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Preview: Josephine Oniyama at Newcastle O2 Academy

IF you’re going to see Paloma Faith at Newcastle O2 Academy tonight, make sure you allow time for support act Josephine.

Singer songwriter Josephine Oniyama

IF you’re going to see Paloma Faith at Newcastle O2 Academy tonight, make sure you allow time for support act Josephine.

That’s Josephine Oniyama whose promising debut album Portrait has caused a stir among music lovers.

Since releasing an EP on Island Records last year, the Manchester- born singer – daughter of a Liberian mother and Jamaican father – has done various jobs to support her career, finally landing on her feet by signing a contract with Ark Recordings.

From there she went on to record the new album.

Despite the sinking feeling in the music industry, she still feels that an album is the most important part of a musician’s armoury.

“Physical albums have been degraded slightly. It’s still important, though,” she says, with just the slightest hint of the Mancunian accent which is nowhere to be found in her mesmerising singing voice.

“There isn’t anything to give to people until you have an album. You can say you’re a musician any day of the week but if there’s no evidence, what do you say? When you’ve got an album, you can say, ‘Here it is and here are the reviews’.”

The current over-use of the term soul singer to describe strong British female singers is not something that bothers Josephine, although her soulful voice has been alluded to in a number of reviews.

In fact, her roots are an interesting mix of two distinctly different genres.

“I’m a huge folk fan and that’s basically what I listen to ... Joni Mitchell. I love female folk writers. I am more a folk vocalist than soul vocalist. I think a lot of people read reviews and then listen to the album and say, ‘This is not what I’m expecting’. That can be a good thing.

“But there was also the whole Brit pop thing when I was a kid. I didn’t get into folk until I was a little bit older. The Smiths had exploded a few years previously and Oasis were getting big. Blur, too. It was guitar- heavy and that was what made me play guitars.”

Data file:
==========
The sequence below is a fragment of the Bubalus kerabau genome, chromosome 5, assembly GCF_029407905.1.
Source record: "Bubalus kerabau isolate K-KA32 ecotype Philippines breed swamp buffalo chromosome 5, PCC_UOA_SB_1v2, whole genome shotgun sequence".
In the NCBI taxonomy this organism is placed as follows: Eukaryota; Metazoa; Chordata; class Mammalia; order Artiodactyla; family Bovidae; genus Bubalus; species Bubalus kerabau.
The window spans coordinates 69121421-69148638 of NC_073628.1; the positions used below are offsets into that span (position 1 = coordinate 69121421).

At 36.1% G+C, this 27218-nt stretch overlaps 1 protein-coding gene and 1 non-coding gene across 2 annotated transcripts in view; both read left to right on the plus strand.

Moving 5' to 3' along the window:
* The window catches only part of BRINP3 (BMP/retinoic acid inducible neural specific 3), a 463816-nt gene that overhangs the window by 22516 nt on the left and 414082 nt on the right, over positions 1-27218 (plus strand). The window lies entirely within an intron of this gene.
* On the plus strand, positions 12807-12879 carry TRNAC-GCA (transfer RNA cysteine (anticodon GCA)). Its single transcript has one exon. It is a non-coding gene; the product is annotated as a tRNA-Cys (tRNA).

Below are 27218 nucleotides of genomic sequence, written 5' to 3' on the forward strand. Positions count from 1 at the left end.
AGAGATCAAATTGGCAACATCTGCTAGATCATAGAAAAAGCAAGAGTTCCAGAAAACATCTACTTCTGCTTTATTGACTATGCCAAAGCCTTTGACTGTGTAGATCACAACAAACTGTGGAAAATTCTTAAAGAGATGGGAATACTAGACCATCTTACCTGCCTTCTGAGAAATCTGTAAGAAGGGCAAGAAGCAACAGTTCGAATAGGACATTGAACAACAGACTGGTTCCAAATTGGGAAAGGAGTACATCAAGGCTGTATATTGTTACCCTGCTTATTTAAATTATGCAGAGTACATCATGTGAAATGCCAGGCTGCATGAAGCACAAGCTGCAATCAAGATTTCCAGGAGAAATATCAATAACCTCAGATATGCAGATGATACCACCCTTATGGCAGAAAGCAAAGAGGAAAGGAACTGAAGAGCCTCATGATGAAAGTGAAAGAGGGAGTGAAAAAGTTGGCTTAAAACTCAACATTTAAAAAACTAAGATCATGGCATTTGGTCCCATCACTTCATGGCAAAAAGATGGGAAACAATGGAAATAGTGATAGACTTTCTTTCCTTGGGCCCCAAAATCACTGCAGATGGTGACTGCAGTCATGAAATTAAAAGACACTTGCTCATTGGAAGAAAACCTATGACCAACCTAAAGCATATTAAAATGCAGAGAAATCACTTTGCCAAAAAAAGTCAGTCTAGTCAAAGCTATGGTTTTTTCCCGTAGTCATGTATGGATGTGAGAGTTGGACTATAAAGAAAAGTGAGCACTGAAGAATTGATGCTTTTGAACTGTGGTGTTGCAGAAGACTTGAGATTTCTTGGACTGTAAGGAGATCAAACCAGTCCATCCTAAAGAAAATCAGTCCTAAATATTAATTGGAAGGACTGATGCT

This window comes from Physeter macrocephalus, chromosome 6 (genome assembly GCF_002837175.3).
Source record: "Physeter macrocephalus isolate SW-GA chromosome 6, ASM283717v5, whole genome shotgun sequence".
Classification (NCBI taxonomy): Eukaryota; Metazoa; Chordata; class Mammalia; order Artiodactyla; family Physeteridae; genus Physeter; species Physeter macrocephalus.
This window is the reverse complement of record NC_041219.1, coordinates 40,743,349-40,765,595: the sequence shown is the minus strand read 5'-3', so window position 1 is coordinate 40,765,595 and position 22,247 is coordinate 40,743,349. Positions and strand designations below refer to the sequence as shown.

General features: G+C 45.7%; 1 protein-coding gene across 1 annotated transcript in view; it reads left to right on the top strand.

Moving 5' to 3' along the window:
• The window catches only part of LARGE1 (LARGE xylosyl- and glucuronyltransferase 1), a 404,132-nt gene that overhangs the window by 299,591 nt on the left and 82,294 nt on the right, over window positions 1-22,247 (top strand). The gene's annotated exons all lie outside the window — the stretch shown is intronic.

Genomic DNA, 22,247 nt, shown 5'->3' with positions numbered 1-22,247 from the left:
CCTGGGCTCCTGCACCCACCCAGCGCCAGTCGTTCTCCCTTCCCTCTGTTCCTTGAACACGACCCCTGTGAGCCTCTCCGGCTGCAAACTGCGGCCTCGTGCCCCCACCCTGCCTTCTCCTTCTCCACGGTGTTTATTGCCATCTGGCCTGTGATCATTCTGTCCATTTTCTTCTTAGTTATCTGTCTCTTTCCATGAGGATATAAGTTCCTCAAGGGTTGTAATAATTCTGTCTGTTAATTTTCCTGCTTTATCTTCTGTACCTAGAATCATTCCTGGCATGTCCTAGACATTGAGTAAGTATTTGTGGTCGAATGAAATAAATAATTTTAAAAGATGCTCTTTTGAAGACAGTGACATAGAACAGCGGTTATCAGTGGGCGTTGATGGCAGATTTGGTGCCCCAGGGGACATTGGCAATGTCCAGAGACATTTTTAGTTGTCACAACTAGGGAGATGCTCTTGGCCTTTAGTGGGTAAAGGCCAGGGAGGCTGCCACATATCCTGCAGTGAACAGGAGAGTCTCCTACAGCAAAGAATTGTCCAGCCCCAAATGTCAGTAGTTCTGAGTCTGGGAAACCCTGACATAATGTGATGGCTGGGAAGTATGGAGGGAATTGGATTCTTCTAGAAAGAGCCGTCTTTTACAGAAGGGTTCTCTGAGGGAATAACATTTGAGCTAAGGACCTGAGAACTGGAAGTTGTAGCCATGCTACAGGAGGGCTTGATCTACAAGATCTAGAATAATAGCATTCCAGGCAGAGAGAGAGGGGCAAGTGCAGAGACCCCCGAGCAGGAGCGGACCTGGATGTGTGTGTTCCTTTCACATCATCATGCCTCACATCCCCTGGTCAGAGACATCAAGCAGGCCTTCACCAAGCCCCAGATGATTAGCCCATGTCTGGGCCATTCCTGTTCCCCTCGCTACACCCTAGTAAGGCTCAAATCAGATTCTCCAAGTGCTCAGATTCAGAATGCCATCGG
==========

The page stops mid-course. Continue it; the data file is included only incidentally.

During the Brit pop era Manchester churned out its fair share of musical heroes but Josephine admits that London often reels musicians in with the promise of work and gigs. “I love my city,” she says, “but I do have to go to London all the time, and I lived there for six months because I had a lot to do down there.

“But I think Manchester plays a huge part in my influences. I’ve always been subjected to bad weather! It must always be in there.

“I started playing live when I was 16. Actually, it was just before my 16th birthday. My first gig was in Manchester. It’s a great place to gig, there’s always a place to play.”

The folk influence on Josephine’s music shines through in her lyrics while her album has been described as a collection of introspective songs.

Curiously, though, the title track, Portrait, is far from being introspective. “It’s about the impact of technology on our lives,” she says.

“It’s basically about people maybe not being what they should be. There’s this barrier between you and other people.

“Years ago we couldn’t have done this interview on the phone. And now, on social media, everyone has this different personality.

“It got me thinking, and that’s where the first line of the song came from, ‘Our society ... we are what we saw on TV’.

“You’re in a bar, you’re talking to people, talking about films, talking about quotes, and the conversation is just about media, not about real life.

“I think socially these things are pulling us apart. You can do anything online, you can have friendships online and create a whole different personality online. It should be a social concern, I suppose. I think people are waking up and thinking this is not all good.

“People were hyped up about it at first. Slowly but surely, people are turning away from it.”

Josephine’s album, Portrait, is out now.

Richard Beech

 
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